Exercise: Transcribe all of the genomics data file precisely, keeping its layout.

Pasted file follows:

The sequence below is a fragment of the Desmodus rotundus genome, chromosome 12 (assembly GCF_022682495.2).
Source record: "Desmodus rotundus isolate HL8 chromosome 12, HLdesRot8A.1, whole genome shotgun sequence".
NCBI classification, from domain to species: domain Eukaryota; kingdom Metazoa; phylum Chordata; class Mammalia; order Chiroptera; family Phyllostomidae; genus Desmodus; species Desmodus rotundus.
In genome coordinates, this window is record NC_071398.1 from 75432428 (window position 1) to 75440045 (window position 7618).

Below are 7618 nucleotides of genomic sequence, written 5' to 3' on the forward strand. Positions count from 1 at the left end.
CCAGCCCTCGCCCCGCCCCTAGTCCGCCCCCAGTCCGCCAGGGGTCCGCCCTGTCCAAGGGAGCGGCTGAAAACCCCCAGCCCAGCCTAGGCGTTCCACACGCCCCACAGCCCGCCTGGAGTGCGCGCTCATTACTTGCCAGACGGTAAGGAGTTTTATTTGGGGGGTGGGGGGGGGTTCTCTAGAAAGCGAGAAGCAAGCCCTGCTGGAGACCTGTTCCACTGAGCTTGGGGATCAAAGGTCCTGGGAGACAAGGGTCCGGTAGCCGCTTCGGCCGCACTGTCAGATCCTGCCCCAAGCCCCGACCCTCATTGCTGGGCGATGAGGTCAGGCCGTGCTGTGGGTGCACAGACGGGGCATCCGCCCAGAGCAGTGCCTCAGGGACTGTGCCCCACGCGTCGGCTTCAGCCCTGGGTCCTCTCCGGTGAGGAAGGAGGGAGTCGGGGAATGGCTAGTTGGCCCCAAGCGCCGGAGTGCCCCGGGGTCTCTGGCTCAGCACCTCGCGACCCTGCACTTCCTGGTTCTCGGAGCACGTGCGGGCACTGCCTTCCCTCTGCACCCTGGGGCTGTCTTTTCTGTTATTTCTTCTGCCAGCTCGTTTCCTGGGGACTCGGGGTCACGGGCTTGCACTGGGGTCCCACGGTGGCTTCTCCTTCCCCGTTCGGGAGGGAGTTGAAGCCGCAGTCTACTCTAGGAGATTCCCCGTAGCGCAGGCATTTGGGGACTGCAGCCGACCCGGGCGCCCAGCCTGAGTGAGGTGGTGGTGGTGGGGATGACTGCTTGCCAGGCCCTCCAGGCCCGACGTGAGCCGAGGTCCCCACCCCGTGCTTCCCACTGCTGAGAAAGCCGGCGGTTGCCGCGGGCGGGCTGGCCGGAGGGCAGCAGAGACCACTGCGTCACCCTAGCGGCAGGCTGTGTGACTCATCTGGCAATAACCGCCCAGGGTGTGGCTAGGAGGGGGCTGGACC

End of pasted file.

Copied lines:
The sequence below is a fragment of the Desmodus rotundus genome, chromosome 12 (assembly GCF_022682495.2).
Source record: "Desmodus rotundus isolate HL8 chromosome 12, HLdesRot8A.1, whole genome shotgun sequence".
NCBI classification, from domain to species: domain Eukaryota; kingdom Metazoa; phylum Chordata; class Mammalia; order Chiroptera; family Phyllostomidae; genus Desmodus; species Desmodus rotundus.
In genome coordinates, this window is record NC_071398.1 from 75432428 (window position 1) to 75440045 (window position 7618).

Below are 7618 nucleotides of genomic sequence, written 5' to 3' on the forward strand. Positions count from 1 at the left end.
CCAGCCCTCGCCCCGCCCCTAGTCCGCCCCCAGTCCGCCAGGGGTCCGCCCTGTCCAAGGGAGCGGCTGAAAACCCCCAGCCCAGCCTAGGCGTTCCACACGCCCCACAGCCCGCCTGGAGTGCGCGCTCATTACTTGCCAGACGGTAAGGAGTTTTATTTGGGGGGTGGGGGGGGGTTCTCTAGAAAGCGAGAAGCAAGCCCTGCTGGAGACCTGTTCCACTGAGCTTGGGGATCAAAGGTCCTGGGAGACAAGGGTCCGGTAGCCGCTTCGGCCGCACTGTCAGATCCTGCCCCAAGCCCCGACCCTCATTGCTGGGCGATGAGGTCAGGCCGTGCTGTGGGTGCACAGACGGGGCATCCGCCCAGAGCAGTGCCTCAGGGACTGTGCCCCACGCGTCGGCTTCAGCCCTGGGTCCTCTCCGGTGAGGAAGGAGGGAGTCGGGGAATGGCTAGTTGGCCCCAAGCGCCGGAGTGCCCCGGGGTCTCTGGCTCAGCACCTCGCGACCCTGCACTTCCTGGTTCTCGGAGCACGTGCGGGCACTGCCTTCCCTCTGCACCCTGGGGCTGTCTTTTCTGTTATTTCTTCTGCCAGCTCGTTTCCTGGGGACTCGGGGTCACGGGCTTGCACTGGGGTCCCACGGTGGCTTCTCCTTCCCCGTTCGGGAGGGAGTTGAAGCCGCAGTCTACTCTAGGAGATTCCCCGTAGCGCAGGCATTTGGGGACTGCAGCCGACCCGGGCGCCCAGCCTGAGTGAGGTGGTGGTGGTGGGGATGACTGCTTGCCAGGCCCTCCAGGCCCGACGTGAGCCGAGGTCCCCACCCCGTGCTTCCCACTGCTGAGAAAGCCGGCGGTTGCCGCGGGCGGGCTGGCCGGAGGGCAGCAGAGACCACTGCGTCACCCTAGCGGCAGGCTGTGTGACTCATCTGGCAATAACCGCCCAGGGTGTGGCTAGGAGGGGGCTGGACC